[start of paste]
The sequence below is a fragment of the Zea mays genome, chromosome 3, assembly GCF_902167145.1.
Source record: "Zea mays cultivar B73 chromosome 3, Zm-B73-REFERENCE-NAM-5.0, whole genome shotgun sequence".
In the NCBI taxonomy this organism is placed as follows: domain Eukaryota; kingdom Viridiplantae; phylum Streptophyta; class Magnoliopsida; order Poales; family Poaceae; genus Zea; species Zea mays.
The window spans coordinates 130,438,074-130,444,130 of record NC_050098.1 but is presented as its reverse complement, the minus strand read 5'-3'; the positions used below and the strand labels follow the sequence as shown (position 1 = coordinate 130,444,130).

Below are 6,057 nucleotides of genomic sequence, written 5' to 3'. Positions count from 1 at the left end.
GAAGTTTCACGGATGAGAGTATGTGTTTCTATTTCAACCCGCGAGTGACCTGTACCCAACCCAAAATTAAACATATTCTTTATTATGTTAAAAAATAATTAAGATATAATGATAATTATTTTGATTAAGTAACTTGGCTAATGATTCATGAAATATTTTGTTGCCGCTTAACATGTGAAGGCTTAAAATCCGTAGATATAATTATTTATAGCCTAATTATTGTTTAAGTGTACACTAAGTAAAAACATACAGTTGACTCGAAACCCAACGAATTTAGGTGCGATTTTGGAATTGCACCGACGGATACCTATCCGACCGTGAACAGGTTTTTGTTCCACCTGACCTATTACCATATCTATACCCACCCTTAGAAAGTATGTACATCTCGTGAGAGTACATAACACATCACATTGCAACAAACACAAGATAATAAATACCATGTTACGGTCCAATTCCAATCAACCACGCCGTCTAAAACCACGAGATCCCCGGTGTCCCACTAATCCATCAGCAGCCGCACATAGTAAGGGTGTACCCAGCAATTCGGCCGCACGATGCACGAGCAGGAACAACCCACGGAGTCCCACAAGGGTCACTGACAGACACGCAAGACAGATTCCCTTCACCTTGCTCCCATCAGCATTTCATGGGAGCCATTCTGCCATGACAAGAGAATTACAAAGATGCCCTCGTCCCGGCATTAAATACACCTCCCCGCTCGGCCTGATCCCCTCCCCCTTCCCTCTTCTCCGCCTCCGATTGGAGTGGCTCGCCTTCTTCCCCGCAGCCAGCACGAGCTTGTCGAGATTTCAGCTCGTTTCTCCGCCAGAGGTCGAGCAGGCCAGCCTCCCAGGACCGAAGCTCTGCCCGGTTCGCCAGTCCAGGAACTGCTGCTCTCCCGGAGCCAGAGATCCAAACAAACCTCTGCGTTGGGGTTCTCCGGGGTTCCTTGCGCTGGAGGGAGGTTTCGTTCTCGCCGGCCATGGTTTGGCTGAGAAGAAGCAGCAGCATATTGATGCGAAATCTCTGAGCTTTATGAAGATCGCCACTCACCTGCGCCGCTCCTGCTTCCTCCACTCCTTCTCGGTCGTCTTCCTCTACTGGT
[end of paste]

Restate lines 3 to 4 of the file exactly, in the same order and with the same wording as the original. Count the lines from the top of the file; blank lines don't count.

In the NCBI taxonomy this organism is placed as follows: domain Eukaryota; kingdom Viridiplantae; phylum Streptophyta; class Magnoliopsida; order Poales; family Poaceae; genus Zea; species Zea mays.
The window spans coordinates 130,438,074-130,444,130 of record NC_050098.1 but is presented as its reverse complement, the minus strand read 5'-3'; the positions used below and the strand labels follow the sequence as shown (position 1 = coordinate 130,444,130).